Oamenii si-au expus cicatricele intr-un proiect foto impresionant. Sunt genul de imagini care nu pot trece neobservate

12 Ianuarie 2018, 15:07

Oamenii si-au expus cicatricele intr-un proiect foto impresionant. Sunt genul de imagini care nu pot trece neobservate
Citeste mai mult despre: cicatrice, imagini, proiect fotografic,
Cicatricele nu pot trece neobservate de cei din jur. Aceste semne sunt adesea considerate inestetice, periculoase, iar posesorii lor simt nevoia sa le ascunda de ochii celor din jur.

Prejudecatile si modul in care sunt perceputi de cei din jur ii determina pe multi sa se simta rusinati de modul in care arata. Sophie Mayenne, originala din Londra, incearca sa schimbe perceptia oamenilor lor despre acest subiect atat de sensibil. 

Sophie a demarat un proiect fotografic impresionat, dedicat oamenilor care au pe corp urme sau cicatrice. Numit "Behind The Scars", proiectul este unul extrem de curajos. 

"Cand am inceput acest proiect, m-am gandit ca daca poate schimba ceva macar pentru o persoana, inseamna ca am reusit. Acum ca proiectul a prins contur, sper ca am ajuns la mai mult oameni, iar impactul este unul pozitiv", a spus Sophie Mayenne pentru Bored Panda. 

Participantii din cadrul proiectului s-au declarat entuziasmati, in ciuda traumelor traite si a nesigurantei dezvoltate de-a lungul anilor. 

"Reactiile lor au fost pozitive. Pentru unii dintre ei, experienta unui sedinte foto poate fi terapeutica", mai spune fotograful. 

Pe masura ce oamenii au aflat de initiativa lui Sophie, mai multe persoane si-au dorit sa participe si sa isi spuna povestile. Vezi mai jos unele dintre fotografiile realizate de Mayenne. 


Maya



#behindthescars Tracey “My name’s Tracey. I’m a 45 year old mother of two. In 2012, my GP diagnosed me with a common cold which drastically got worse. I was given cold medication which made me feel awful. I called 999 and someone came out to see me. They said everything was fine. Everything was fine for 40 minutes or so. I asked my daughter to make dinner, and then I went upstairs to lay down - and didn’t wake up. My daughter called 999 and her and my friend Chyle got in an ambulance to Kings College Hospital. When I awoke, I was confused. I did not recognise my daughter or friend. They ran a CT scan and found out I had two types of meningitis. I was put in an induced coma for a month. When I was awoken, I could not speak. My daughter came to see me daily - I could hear her but couldn’t reply which annoyed me. I later found they’d put feeding tubes down my throat - I was told that I kept trying to pull all of the tubes out. I was kept in intensive care for a further two months before having a heart attack. Whilst I had my heart attack, Doctors found a growth on my heart valve and a whole in my heart. They replaced my valve with a titanium one - which ticks like a little clock. After the operation they moved me back to the ICU, but this time I was in an isolated room because of the meningitis and recovery. After a month I was given a tracheostomy which allowed me to talk and communicate with Doctors, nurses and my family. For a while, I couldn’t speak properly and could only manage basic communication and small talk. I found it hard to understand others, but tried through one word answers. In April I was moved to Lewisham hospital’s neuro ward where the Doctors taught me the basics of counting, talking, walking, eating, drinking, washing and dressing. For the first month I could not walk properly so I was given a wheelchair - and then a zimmer frame to walk around the ward called “Frank Cooksey”. The cooks on the ward kept feeding me as I was a size 2-4 at the time - after weeks of walking around the ward, they let me walk around the hospital with family, friends and hospital staff. Story Continued in comments!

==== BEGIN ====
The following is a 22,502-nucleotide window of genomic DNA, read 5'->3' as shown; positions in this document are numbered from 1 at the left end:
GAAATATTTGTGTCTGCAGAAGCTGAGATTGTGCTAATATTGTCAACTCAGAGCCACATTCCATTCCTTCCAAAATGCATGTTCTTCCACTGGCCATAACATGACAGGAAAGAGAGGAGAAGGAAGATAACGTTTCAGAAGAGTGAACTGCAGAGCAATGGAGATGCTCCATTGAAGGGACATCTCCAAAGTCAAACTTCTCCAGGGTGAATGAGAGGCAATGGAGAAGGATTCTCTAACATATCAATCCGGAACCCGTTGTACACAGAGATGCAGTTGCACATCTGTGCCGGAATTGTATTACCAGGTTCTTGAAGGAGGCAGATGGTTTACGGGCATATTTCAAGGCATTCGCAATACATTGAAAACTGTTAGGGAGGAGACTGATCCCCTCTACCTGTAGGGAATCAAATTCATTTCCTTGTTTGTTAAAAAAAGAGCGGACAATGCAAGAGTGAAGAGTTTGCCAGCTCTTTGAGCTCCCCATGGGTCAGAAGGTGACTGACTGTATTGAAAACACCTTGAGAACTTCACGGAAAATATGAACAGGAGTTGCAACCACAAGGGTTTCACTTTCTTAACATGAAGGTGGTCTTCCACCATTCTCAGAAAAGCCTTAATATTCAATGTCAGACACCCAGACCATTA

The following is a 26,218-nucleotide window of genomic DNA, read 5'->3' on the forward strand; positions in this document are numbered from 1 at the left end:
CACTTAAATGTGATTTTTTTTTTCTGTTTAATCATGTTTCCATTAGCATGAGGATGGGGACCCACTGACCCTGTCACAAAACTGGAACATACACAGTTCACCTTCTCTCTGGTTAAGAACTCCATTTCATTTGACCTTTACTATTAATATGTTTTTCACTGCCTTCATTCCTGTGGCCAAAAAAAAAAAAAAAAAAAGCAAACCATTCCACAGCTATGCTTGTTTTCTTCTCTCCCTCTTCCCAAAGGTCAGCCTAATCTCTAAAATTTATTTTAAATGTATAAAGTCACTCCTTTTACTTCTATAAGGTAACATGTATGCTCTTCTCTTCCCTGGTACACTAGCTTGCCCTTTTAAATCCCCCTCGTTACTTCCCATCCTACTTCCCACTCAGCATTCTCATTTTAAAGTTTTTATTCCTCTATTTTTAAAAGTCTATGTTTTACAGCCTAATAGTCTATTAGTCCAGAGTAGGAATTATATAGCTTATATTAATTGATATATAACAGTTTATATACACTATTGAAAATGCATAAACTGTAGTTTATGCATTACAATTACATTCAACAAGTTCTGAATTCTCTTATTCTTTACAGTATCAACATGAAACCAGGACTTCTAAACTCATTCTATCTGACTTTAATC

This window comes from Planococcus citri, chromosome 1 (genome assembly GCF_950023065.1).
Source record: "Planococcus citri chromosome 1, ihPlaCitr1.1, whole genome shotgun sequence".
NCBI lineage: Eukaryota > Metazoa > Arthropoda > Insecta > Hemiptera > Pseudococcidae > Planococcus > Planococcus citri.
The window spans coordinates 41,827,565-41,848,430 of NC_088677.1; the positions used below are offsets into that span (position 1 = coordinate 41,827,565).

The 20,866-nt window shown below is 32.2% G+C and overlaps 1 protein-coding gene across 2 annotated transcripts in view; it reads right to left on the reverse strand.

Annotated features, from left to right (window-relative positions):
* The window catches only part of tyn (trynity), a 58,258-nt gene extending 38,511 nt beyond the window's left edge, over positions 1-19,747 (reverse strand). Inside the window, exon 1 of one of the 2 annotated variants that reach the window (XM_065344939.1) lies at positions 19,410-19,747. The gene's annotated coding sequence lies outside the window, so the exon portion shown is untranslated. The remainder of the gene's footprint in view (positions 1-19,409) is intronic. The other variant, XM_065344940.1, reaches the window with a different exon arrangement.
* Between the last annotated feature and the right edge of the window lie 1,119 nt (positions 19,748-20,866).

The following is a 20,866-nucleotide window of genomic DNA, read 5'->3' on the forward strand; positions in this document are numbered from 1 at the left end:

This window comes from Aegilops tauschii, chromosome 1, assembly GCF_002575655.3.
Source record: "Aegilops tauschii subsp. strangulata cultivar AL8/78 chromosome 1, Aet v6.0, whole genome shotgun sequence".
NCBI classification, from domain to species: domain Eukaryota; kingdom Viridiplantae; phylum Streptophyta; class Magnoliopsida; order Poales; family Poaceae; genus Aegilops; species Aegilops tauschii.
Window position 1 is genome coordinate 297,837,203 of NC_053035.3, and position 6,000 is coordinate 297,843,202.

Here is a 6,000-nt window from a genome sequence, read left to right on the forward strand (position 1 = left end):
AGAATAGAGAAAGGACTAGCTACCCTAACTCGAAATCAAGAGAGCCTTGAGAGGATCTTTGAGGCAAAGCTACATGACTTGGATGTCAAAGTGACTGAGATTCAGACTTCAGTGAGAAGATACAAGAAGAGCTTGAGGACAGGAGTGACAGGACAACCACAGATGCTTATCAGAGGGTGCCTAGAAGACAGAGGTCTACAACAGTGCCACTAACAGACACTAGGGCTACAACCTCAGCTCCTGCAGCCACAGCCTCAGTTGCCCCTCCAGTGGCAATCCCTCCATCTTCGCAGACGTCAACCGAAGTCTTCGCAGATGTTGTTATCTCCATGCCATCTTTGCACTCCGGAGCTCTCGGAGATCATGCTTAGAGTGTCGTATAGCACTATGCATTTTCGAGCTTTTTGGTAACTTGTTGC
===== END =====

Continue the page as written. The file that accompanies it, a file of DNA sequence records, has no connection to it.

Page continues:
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#behindthescars Yasmin “My tumour changed my life in so many ways. A life changing operation to remove the tumour, the size of a grapefruit gave me self acceptance on a level that was truly unconditional. In 2012 I was diagnosed with non Hodgkin's lymphoma. Cancer wasn’t an issue, what was was the discovery of a huge tumour. It was benign, but sizeable. Attached to my liver, a bunch of nerves and my main artery to my leg. Five hours of surgery, a deflated hung, my diaphragm put on halt, a bypass with my insides out on a table. My fear going into surgery was the long term affects and how my body would recover. Will my boyfriend still love me, will he still find me attractive, will any man find me acceptable to look at? The truth was, it taught me to love myself hard, without compromise. Inside and out, there was a journey of total acceptance. My amazing body had not failed me yet, so who was I to not love it back for keeping me alive? The message is simple - we are provided with a beautiful vessel to carry our soul. It works so hard to support us daily - the love I have for my body is insurmountable. It allows me to be my glorious self - I am a very lucky girl.” @missyasminibrahim

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#behindthescars Chloe “I started self harming when I was 13 and have struggled with it ever since. The issue with self harming is it gets progressively worse and you end up doing more and more damage to yourself than you think is possible when you first start. It truly is an addiction and you get to a point where surgeons tell you that plastic surgery can’t fix the appearance of the scars, so the only thing you can do is love your scars so much that all the negative connections that come along with self harm slowly disappear - along with all the pain attached to the scars. My scars tell my story, and I’m never going to let anyone else’s thoughts or opinions change that. “ @_chl.o shot on Huawei P10 @huaweimobileuk for @dazed #RevealTheRealYou

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